The way of the compassionate spirit

Whether it was through a physical examination, therapeutic bodywork, or even just a hand shake, making physical contact helps the practitioner make a connection with each and every patient.

When I was in naturopathic medical school training, I remember my professors saying that it is important to touch every patient.

Whether it was through a physical examination, therapeutic bodywork, or even just a hand shake, making physical contact helps the practitioner make a connection with each and every patient.

In naturopathic medicine, mind-body dualism is dismissed in favour of unicism where the person is viewed as a myriad of interconnected systems that work in harmony with nature.

It is accepted that mental-emotional states have physical effects and visa versa.  And, for true inner harmony, the mind and body must be balanced for optimal functioning.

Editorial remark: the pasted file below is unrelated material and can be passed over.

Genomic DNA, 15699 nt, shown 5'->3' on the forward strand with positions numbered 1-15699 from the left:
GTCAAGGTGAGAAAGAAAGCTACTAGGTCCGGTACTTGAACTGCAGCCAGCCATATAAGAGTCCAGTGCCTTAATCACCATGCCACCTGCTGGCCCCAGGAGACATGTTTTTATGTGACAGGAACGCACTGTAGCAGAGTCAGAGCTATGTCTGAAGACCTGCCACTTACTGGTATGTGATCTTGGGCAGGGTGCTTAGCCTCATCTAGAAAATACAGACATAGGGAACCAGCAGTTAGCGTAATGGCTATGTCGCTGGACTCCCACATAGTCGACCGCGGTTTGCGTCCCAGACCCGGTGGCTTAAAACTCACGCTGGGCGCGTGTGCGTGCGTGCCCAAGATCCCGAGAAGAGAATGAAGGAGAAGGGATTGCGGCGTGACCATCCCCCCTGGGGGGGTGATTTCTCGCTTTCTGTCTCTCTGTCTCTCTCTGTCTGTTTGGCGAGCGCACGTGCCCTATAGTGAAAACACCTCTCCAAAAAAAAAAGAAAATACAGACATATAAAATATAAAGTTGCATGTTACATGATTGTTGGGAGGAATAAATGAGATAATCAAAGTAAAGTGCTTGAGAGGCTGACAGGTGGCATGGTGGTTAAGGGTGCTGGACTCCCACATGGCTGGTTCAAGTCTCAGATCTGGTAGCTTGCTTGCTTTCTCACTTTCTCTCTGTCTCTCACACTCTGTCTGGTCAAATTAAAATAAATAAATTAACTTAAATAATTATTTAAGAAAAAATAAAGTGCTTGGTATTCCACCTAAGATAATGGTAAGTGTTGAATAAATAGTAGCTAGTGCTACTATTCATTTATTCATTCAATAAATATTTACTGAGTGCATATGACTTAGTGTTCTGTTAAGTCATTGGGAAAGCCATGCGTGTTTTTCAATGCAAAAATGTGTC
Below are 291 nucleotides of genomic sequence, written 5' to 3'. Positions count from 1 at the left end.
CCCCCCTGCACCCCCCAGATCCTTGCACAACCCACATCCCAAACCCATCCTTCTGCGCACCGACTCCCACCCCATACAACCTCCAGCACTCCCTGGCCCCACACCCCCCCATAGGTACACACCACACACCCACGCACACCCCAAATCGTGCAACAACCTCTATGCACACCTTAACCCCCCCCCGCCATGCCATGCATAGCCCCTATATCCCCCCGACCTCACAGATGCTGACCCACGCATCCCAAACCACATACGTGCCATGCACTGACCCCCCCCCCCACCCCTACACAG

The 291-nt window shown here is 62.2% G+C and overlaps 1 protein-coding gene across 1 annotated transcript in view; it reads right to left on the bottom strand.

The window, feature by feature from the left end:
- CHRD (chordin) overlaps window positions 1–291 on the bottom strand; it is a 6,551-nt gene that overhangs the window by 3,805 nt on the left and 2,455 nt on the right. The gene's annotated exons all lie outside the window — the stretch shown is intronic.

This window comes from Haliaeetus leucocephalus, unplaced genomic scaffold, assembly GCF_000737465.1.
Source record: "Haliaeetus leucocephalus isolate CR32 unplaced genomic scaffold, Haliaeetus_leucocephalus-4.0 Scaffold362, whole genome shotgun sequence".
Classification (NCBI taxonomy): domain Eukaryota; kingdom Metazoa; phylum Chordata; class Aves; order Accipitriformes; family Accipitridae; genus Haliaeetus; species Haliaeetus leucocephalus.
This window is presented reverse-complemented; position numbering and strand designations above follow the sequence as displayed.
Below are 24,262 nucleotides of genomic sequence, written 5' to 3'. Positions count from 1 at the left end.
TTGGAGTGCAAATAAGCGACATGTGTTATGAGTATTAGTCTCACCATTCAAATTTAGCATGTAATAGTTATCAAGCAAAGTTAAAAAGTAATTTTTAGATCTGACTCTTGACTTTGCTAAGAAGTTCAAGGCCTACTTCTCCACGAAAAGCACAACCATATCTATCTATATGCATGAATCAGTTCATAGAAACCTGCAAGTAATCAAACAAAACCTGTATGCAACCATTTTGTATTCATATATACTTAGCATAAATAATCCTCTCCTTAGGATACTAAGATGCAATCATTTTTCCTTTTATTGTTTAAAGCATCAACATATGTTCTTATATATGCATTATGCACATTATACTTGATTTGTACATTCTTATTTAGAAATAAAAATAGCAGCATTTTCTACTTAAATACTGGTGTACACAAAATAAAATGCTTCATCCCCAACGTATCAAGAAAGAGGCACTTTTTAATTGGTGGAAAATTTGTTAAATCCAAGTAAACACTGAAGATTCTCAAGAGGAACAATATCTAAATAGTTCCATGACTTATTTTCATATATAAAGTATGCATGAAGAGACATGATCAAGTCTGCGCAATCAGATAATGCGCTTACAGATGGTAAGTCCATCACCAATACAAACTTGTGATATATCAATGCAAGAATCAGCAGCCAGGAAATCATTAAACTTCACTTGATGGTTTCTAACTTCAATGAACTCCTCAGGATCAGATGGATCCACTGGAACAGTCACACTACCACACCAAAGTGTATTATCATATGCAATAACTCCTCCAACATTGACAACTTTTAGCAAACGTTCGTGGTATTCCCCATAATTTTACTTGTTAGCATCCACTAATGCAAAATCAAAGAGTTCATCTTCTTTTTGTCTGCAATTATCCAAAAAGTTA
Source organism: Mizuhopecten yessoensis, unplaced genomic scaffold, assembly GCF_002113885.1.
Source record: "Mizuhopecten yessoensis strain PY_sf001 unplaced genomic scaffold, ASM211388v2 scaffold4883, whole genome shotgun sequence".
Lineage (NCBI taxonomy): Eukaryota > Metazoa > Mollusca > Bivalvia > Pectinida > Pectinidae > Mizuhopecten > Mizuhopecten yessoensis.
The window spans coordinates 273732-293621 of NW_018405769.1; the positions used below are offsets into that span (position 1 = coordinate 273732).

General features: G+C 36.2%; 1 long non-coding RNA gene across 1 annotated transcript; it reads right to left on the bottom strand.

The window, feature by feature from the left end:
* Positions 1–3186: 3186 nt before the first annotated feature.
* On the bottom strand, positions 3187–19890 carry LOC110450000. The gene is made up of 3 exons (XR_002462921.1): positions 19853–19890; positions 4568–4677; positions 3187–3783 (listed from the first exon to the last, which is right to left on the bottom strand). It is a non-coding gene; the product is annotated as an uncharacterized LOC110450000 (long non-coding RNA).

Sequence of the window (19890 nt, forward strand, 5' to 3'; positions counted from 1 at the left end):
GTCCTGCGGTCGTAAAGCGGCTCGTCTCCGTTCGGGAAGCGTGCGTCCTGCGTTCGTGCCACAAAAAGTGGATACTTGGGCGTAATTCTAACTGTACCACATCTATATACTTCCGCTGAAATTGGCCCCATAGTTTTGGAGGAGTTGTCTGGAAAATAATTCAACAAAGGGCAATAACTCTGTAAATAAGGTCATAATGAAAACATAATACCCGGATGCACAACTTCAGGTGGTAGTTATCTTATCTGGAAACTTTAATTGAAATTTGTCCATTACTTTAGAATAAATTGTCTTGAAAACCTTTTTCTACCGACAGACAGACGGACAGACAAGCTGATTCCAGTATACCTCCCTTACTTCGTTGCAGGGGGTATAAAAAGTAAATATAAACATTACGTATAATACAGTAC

One such form of bodywork that is very holistic and seeks to balance the mind-body connection is that of Jin Shin Do.

Jin Shin Do literally means “the way of the compassionate spirit.” It is a field of acupressure that is rooted in psychology.

Iona Marsaa Teeguarden, a psychotherapist, originated Jin Shin Do.

She was intrigued by the psychotherapeutic effects of this hands-on form of bodywork.

Her physical relaxation therapy was born from ancient oriental wisdom while at the same time incorporated western psychological theories on emotions.

lt recognizes components of five element theory, from traditional Chinese medicine, and the emotions that are associated with the 12 organ meridians, or Qi energy pathways.

Dr. Tara Macart owns Opti-Balance Naturopathic Medicine in Qualicum Beach along with her husband Jonathan.

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